I’m not advocating that, personally. While I find the economics of professional sport distasteful, I understand that the only reason leagues like the NHL make money is because as a society we’ve decided that the entertainment value we receive warrants it. In my estimation, even the renewed cry that the players make too much money is a symptom, because it’s spurred by a desire to get back to paying for high-level hockey.

Recently by Jonathan Willis

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Jonathan Willis is a freelance writer. He currently works for Oilers Nation, Sportsnet, the Edmonton Journal and Bleacher Report. He's co-written three books and worked for myriad websites, including Grantland, ESPN, The Score, and Hockey Prospectus. He was previously the founder and managing editor of Copper & Blue.
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#51 Wanyes bastard child
November 14 2012, 05:00PM
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@Matt Henderson

When did you work at Bioware? I've done a lot of work at Terrace plaza over the years... it may have been me annoying you with all the noise from renovations :P

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#52 oilers2k10
November 14 2012, 05:38PM
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how about this.. All owners unofficially agree to spend only to the league minimum(of the salary cap)..no written agreement, just by using the old fashion honor system..

In a world where there would be honor amongst all the owners this might work.. Hey, better yet..why not have the NHL themselves own all the teams..forget individual owners..own the whole damn thing, like the UFC owns rights to all the fighters, there are no agents/individual owners/cry babies, etc..unlike in boxing and all the other sports, fans get to focus on the sport only, not on all the stupid politics and business drama.

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#53 Oiler Al
November 14 2012, 05:58PM
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Forget revenue sharing with players. There is no percentage of Rev. The NHL, has a Upper Cap and a Lower Cap for their own control if you may.For their own protection .

You can still have a entry level contract 2/3 years . You can still have free agencies at whatever 7/27 6/26 etc. its up to the league to make these rules.. the players have no say.

In return you give them gurantee contracts. All segments [ years] of the contract are all equal. None of these front loaded deals.

So if the NHL wants to set up Cap at say $65 million upper and $45 million lower, players fall into those numbers.

If the NHL wants to share revenue, its up to them to come up with the draft. The players have no say in this matter.

Pretty simple, someplace along the way this got complicated, and I think the Agents had a lot to do with this.

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#54 DonDon
November 14 2012, 06:25PM
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Oilers2k10 states:

"Hey, better yet..why not have the NHL themselves own all the teams..forget individual owners..own the whole damn thing, like the UFC owns rights to all the fighters, there are no agents/individual owners/cry babies, etc.."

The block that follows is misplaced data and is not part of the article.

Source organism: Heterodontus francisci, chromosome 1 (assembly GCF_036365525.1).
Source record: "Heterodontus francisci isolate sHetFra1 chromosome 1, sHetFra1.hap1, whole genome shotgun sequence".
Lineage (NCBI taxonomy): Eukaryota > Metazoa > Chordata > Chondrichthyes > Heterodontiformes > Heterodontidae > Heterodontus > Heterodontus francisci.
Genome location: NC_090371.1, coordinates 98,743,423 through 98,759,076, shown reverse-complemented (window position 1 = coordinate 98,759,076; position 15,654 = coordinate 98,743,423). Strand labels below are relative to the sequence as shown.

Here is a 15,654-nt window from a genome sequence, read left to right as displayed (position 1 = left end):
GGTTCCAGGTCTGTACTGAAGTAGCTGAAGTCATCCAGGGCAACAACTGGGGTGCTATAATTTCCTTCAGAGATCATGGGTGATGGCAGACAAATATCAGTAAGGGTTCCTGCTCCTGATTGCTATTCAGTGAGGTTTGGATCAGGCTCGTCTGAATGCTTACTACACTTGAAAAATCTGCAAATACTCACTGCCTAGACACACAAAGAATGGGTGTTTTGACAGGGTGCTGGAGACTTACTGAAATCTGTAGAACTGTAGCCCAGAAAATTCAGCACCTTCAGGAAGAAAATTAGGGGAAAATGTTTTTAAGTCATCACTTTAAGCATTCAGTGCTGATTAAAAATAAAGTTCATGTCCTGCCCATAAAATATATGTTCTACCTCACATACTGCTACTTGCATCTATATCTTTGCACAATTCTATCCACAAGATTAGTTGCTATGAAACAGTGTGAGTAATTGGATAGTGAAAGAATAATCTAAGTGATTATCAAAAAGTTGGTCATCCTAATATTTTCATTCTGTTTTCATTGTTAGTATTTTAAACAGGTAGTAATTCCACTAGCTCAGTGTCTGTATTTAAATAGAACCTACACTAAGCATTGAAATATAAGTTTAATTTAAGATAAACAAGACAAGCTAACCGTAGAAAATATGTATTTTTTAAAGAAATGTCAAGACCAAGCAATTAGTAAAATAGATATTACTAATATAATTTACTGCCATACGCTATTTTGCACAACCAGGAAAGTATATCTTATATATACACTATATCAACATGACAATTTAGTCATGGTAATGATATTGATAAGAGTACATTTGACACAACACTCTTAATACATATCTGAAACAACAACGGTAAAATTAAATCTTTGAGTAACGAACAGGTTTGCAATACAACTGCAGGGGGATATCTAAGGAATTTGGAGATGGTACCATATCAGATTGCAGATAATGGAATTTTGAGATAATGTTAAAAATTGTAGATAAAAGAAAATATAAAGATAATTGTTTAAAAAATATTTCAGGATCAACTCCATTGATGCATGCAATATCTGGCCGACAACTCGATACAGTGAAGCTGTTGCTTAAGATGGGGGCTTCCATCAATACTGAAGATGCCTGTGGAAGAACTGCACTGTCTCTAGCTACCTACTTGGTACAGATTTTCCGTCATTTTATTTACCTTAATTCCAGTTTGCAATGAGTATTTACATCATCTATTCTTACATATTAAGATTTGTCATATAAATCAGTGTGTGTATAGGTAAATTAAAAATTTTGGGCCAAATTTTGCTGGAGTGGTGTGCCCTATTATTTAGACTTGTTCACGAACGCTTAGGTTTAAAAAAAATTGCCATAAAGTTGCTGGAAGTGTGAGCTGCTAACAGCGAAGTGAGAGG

Under this arrangement, who would own the NHL? A trillionaire? A huge corporation? The Russian mafia? The Peoples Republic of China? It would take a ton of money. I don't think the present owners would agree to take a piece of the whole league, no ego gratification, no fun and Stanley Cup rings would be worth squat. If the present owners sold their NHL franchises, what would the Toronto Maple Leafs, New York Rangers, etc. expect in compensation from the new NHL owners? Maybe the players should own their own league. Then the present NHL owners and Betman could form a new AHL!

If the cry baby players owned the league, there would be no lockouts. You just opened the door to exciting possibilities. The employees become the owners. I like it.

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#55 Quicksilver ballet
November 14 2012, 07:08PM
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Should just send the revenues straight to the NHLPA and let them divy it up amongst the players.

No more teams having to deal with agents. Take the negotiation out of it and let the PA divide the pie up as they see fit.

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#56 book¡e
November 14 2012, 07:16PM
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db7db7db7 wrote:

Here is the problem. Everybody keeps calling them employees. However, that is not the right term. They are contractors.

They negotiated contracts past the end of the current CBA, and that is the owners fault. If you owned a company and agreed to a contract with a contractor to pay him for 5 years, even though the current job will only last 2 years, that is entirely on you. If you withhold payment after two years, the contractor will sue you and win.

Except that these contracts are under the CBA legally, they are not independent contracts such the kind you are comparing them to. The minute the CBA ended to be in force so did those contracts.

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#57 Matt Henderson
November 14 2012, 07:17PM
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@Wanyes bastard child

From the summer of 2009 to summer 2010. One year contract maximum = sad archaeologuy.

Roll the credits in Mass Effect 2, I'm in there. Very cool experience.

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#58 book¡e
November 14 2012, 07:18PM
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BingBong wrote:

What he said.

If the NHL were a free market, teams like Phoenix wouldn't exist, Edmonton would of been gone a long time ago, player contracts wouldn't be guaranteed, etc.

The NHL would revert back to a 6 team league.

The players don't want a free market anymore than the owners do.

Wrong. There would be more teams and players would make a lot less.

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#59 Wanyes bastard child
November 14 2012, 08:01PM
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@Matt Henderson

Yup, that would have been me making all the noise :P